Making the long-awaited statement on the Indo-US nuclear deal in the Rajya Sabha on Thursday, Prime Minister Manmohan Singh has said, "I am aware of the risks of this deal but for India's sake, I am willing to take those risks."
The prime minister also made it clear that India would make its 'own assessment' of its nuclear weapon programme in this 'uncertain and unpredictable world' and said that must remain the 'cardinal principle' of the country's nuclear policy.
Replying to a day-long debate on Indo-US nuclear deal in Rajya Sabha, Dr Singh said while India remained committed to total nuclear disarmament, 'in this uncertain, unpredictable world we have legitimate concerns'.
He, however, asserted that no legislation made in a foreign land can take away 'our sovereign right'.
There is no question of India being cowed down by a law passed by a foreign land, he said responding to criticism that India's interest had been compromised by the bill passed by the US House of Representatives.
"Our foreign policy is determined strongly by our national interest...We have not allowed any country, howsoever powerful, to influence our policy," Dr Singh said. "This will not be allowed as long as I happen to be the prime minister."
The prime minister said his government was 'unswervingly' committed to the 'independence' of the foreign policy.
Describing the US as a 'pre-eminent power', he said good relations with it was in India's national interest. But this should not in any way 'cloud' India's say in international affairs, Dr Singh said adding New Delhi had not compromised in any way.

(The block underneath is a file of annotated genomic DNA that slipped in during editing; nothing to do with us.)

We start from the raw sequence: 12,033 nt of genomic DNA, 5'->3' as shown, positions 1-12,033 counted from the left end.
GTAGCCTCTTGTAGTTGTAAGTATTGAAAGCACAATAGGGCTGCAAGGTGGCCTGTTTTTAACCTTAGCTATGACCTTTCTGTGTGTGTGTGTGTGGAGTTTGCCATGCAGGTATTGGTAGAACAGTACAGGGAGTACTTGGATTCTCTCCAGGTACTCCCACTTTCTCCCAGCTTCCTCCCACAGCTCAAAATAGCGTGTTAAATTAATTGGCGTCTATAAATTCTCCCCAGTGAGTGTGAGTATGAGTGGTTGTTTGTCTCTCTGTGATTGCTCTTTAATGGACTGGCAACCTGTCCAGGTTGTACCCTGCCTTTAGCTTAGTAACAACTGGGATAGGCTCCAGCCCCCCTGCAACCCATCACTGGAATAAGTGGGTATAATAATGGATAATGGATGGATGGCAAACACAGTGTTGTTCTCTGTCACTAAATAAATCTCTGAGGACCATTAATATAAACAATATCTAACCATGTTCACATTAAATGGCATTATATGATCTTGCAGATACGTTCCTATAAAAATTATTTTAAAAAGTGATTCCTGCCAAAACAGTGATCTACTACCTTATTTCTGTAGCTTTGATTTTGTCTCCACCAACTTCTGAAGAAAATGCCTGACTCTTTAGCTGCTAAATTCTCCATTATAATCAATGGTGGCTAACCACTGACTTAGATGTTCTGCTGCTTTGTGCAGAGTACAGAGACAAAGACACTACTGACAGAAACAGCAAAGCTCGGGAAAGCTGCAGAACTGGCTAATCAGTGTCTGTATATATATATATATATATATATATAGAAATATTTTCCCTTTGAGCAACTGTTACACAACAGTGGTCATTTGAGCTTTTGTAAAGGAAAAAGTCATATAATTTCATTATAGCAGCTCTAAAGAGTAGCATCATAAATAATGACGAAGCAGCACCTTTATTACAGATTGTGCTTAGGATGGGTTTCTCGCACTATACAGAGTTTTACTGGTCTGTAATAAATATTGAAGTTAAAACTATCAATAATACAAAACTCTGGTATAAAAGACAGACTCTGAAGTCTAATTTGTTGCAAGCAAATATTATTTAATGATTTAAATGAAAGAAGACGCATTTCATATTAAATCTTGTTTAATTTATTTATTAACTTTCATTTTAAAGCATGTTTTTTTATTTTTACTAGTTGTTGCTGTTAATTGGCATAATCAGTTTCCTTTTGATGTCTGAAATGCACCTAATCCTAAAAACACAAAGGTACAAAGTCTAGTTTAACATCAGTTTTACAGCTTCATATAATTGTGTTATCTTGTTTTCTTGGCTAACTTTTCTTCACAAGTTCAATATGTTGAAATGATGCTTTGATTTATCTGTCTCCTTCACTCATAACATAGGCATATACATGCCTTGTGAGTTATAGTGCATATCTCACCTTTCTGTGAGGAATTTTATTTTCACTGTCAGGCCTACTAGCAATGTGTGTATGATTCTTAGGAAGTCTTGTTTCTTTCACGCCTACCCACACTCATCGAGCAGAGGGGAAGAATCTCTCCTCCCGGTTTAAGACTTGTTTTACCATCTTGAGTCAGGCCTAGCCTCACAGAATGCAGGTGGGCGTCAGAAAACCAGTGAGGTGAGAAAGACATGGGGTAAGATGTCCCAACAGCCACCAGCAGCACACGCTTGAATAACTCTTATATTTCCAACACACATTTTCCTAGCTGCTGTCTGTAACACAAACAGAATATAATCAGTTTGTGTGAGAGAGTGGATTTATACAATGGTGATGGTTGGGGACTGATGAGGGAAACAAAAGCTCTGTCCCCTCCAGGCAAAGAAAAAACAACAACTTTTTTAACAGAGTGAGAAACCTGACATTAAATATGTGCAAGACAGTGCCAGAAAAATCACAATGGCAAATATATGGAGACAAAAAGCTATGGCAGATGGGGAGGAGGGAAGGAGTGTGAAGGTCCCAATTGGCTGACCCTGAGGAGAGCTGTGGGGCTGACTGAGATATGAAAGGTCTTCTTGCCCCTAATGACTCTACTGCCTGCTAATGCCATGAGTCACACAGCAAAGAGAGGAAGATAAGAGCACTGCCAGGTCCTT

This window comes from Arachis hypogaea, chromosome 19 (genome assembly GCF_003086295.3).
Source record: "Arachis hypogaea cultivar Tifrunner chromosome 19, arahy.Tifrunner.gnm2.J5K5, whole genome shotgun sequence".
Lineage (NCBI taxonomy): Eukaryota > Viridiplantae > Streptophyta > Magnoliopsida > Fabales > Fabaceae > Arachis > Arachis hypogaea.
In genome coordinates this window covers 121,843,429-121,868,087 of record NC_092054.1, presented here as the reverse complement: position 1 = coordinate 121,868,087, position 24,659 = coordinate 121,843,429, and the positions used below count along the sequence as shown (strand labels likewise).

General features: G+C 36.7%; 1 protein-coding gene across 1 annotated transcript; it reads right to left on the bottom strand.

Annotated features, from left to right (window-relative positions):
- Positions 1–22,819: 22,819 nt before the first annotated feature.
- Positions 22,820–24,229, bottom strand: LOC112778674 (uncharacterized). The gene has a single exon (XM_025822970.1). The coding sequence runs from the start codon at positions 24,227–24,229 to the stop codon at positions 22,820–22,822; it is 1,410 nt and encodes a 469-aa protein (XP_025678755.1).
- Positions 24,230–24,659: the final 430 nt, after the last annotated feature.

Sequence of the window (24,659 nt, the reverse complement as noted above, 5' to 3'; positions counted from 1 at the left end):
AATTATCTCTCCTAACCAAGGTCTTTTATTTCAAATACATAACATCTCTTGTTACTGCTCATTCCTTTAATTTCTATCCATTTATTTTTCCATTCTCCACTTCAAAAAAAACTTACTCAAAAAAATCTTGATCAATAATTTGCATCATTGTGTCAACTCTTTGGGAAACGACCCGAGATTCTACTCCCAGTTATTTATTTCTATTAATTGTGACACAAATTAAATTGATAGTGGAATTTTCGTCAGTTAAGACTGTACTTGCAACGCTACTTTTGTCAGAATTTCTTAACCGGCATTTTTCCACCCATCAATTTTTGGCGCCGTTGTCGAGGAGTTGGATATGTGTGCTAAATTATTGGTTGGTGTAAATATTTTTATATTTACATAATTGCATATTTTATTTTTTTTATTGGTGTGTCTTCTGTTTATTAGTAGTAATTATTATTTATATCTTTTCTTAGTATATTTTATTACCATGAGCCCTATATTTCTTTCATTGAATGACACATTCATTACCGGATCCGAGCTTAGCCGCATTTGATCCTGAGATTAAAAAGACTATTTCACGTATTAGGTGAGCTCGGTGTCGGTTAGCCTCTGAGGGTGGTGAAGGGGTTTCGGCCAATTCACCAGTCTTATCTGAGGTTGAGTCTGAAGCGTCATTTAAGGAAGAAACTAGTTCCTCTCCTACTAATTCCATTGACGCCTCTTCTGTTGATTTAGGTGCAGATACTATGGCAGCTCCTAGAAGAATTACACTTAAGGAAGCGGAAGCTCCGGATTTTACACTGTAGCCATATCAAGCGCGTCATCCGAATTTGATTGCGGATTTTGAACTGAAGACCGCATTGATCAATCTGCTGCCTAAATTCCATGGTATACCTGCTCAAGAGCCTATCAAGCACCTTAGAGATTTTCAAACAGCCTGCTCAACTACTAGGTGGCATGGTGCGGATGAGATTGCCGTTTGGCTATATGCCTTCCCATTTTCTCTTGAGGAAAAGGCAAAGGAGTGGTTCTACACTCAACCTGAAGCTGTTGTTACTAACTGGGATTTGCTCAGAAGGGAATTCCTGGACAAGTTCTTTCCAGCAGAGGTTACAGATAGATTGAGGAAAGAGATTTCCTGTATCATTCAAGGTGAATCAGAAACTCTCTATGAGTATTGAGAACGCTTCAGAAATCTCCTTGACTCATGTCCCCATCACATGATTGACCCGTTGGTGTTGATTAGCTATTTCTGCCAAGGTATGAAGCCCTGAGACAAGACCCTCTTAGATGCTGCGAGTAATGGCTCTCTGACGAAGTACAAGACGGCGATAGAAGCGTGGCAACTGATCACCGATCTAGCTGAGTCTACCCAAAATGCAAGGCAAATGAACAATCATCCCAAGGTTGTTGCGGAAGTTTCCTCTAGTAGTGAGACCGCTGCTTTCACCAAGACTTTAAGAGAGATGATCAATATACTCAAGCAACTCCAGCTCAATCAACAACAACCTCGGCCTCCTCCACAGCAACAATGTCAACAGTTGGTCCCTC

The prime minister said, "We have made it clear to the US that India's strategic programme is totally outside the purview of the July 18 statement."
"There is no question of American inspectors roaming around our nuclear facilites", he said, referring to areas that do not come within the India-specific agreement with the International Atomic Energy Agency.
"There is no question of India joining the Nuclear Non-Proliferation Treaty as a non-nuclear weapon state", he said. "India will not go beyond the unilateral voluntary moratorium (on nuclear testing) as specified in the July 18 statement."
Dr Singh stressed that the US legislation must conform 'strictly' to the July 18, 2005 agreement and the Separation Plan. "This alone will be the acceptable basis for nuclear cooperation with the US," he said.
The prime minister said he would hold discussions with the Atomic Energy Commission and a group of renowned scientists, who had raised certain issues to evolve a broad-based national consensus.
"We will not accept any condition that go beyond the July 18 statement," he said adding in the event of any "extraneous" conditionality in the US legislation, the government would "draw its own conclusion" if it was not in conformity with the assurance made to Parliament and to people.
Dr Singh said in the event of disruption of supplies, India would have the option to take remedial action. He said there was no question of accepting nuclear inspectors from third countries outside the framework of the India specific safeguards agreement with IAEA.
Asserting that sensitive nuclear technology had not been covered in the separation plan, he said: "There will be no external supervision of our research and Development work in the nuclear field."
The prime minister said he had taken up with President Bush India's concerns and added ground rules for discussions were clear.